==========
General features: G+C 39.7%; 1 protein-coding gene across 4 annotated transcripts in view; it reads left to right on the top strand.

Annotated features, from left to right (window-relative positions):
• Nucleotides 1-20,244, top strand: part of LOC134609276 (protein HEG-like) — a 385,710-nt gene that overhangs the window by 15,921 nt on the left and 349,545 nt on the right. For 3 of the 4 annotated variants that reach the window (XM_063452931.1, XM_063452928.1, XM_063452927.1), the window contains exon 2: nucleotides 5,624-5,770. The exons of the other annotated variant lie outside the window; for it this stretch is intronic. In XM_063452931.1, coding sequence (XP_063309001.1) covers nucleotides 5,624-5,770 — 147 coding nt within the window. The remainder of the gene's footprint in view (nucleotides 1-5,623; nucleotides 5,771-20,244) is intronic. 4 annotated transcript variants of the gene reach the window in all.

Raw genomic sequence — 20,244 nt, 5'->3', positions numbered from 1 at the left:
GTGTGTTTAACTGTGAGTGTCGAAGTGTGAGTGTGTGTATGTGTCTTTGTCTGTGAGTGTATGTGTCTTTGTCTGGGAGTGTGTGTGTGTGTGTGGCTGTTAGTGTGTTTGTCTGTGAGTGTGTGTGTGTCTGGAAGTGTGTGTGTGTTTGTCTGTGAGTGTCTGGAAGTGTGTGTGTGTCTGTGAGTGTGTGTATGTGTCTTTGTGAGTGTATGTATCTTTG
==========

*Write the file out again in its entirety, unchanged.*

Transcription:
General features: G+C 39.7%; 1 protein-coding gene across 4 annotated transcripts in view; it reads left to right on the top strand.

Annotated features, from left to right (window-relative positions):
• Nucleotides 1-20,244, top strand: part of LOC134609276 (protein HEG-like) — a 385,710-nt gene that overhangs the window by 15,921 nt on the left and 349,545 nt on the right. For 3 of the 4 annotated variants that reach the window (XM_063452931.1, XM_063452928.1, XM_063452927.1), the window contains exon 2: nucleotides 5,624-5,770. The exons of the other annotated variant lie outside the window; for it this stretch is intronic. In XM_063452931.1, coding sequence (XP_063309001.1) covers nucleotides 5,624-5,770 — 147 coding nt within the window. The remainder of the gene's footprint in view (nucleotides 1-5,623; nucleotides 5,771-20,244) is intronic. 4 annotated transcript variants of the gene reach the window in all.

Raw genomic sequence — 20,244 nt, 5'->3', positions numbered from 1 at the left:
GTGTGTTTAACTGTGAGTGTCGAAGTGTGAGTGTGTGTATGTGTCTTTGTCTGTGAGTGTATGTGTCTTTGTCTGGGAGTGTGTGTGTGTGTGTGGCTGTTAGTGTGTTTGTCTGTGAGTGTGTGTGTGTCTGGAAGTGTGTGTGTGTTTGTCTGTGAGTGTCTGGAAGTGTGTGTGTGTCTGTGAGTGTGTGTATGTGTCTTTGTGAGTGTATGTATCTTTG